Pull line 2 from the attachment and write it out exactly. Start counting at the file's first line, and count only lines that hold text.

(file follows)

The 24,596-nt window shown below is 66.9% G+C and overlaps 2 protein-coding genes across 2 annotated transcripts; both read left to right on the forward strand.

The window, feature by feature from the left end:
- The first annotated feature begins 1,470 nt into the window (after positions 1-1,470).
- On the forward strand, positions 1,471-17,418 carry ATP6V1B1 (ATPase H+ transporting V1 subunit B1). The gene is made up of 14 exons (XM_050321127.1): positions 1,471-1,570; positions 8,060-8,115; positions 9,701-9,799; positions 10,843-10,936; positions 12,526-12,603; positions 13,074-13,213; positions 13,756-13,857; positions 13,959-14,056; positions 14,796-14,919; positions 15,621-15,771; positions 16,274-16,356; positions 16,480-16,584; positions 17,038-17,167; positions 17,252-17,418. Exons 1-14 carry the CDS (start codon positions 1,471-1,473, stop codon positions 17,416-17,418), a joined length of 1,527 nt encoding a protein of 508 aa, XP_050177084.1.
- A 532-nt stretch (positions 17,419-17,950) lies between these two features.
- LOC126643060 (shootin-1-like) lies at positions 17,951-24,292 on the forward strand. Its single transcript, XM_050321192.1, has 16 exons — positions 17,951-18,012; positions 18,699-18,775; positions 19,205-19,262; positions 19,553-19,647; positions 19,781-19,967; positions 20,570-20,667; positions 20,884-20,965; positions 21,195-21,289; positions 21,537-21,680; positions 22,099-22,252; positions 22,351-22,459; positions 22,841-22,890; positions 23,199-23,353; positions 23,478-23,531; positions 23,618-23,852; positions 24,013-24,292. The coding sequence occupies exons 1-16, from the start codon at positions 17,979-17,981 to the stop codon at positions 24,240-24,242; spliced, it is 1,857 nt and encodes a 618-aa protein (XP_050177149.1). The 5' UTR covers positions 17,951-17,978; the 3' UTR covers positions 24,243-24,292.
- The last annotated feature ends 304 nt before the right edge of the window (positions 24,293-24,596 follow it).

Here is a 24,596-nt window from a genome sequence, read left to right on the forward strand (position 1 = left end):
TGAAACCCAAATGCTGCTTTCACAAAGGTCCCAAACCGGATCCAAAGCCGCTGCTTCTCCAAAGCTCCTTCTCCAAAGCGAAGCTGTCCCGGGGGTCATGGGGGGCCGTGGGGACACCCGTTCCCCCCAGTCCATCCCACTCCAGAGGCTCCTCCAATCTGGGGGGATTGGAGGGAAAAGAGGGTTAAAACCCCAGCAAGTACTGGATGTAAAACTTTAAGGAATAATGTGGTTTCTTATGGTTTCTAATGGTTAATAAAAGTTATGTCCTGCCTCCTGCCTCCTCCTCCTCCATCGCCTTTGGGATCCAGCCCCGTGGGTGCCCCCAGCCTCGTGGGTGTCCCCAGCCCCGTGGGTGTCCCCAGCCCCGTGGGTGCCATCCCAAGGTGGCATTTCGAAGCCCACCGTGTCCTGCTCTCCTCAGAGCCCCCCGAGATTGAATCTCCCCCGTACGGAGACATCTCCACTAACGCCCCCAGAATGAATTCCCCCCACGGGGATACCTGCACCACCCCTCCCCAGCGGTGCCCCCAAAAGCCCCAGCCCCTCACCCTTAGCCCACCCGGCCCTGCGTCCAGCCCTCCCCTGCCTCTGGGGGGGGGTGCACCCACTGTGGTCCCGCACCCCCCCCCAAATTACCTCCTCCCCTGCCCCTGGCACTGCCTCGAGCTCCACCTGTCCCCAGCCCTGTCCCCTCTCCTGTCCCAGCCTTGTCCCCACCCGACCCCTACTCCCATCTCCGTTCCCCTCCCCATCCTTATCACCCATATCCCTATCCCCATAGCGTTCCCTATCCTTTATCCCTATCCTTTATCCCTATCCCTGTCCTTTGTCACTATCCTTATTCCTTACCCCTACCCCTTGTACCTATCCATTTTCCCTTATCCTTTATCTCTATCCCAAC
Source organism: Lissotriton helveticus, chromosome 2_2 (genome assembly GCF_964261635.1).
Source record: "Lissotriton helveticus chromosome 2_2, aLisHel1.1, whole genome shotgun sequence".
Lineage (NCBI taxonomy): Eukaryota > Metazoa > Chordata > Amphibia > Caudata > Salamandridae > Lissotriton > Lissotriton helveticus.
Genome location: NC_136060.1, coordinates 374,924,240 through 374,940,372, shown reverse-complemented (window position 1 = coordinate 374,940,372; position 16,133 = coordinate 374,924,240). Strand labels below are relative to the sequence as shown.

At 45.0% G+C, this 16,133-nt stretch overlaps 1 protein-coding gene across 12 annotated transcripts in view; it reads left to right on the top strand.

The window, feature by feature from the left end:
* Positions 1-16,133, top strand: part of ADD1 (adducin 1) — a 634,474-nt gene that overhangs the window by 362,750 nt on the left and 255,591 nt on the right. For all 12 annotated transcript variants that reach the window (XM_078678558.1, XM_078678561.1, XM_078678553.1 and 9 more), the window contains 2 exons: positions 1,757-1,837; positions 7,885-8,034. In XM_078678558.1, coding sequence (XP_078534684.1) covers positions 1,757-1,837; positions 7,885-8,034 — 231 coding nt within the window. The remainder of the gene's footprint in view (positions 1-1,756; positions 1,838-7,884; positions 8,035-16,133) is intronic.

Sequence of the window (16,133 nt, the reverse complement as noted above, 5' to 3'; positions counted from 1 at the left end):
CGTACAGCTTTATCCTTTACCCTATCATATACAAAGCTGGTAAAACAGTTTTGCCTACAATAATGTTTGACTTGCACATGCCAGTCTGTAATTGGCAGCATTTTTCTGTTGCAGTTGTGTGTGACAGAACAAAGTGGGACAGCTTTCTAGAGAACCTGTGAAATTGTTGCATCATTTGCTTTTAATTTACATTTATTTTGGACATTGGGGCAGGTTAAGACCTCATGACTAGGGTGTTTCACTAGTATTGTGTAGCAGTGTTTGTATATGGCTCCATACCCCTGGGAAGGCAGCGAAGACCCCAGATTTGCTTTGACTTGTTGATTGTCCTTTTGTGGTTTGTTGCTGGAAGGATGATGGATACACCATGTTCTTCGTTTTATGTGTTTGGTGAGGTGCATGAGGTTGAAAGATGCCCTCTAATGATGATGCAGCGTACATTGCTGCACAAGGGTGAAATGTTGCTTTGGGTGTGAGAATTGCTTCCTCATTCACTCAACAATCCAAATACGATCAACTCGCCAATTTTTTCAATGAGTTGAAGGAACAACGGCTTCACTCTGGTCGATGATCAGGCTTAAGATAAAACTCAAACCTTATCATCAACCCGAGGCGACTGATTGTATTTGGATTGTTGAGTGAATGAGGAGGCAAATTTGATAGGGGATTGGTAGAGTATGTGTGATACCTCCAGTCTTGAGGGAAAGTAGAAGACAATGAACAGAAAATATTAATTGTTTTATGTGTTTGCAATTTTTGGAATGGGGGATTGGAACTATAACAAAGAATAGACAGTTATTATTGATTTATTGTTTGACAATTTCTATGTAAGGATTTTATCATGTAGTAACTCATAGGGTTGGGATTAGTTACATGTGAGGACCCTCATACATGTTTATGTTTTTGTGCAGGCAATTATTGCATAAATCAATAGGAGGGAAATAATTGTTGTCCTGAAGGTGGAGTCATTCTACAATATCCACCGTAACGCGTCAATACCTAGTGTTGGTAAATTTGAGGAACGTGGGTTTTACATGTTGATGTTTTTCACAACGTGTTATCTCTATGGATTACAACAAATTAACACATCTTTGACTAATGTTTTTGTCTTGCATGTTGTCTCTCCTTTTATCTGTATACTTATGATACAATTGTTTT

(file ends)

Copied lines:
The window, feature by feature from the left end: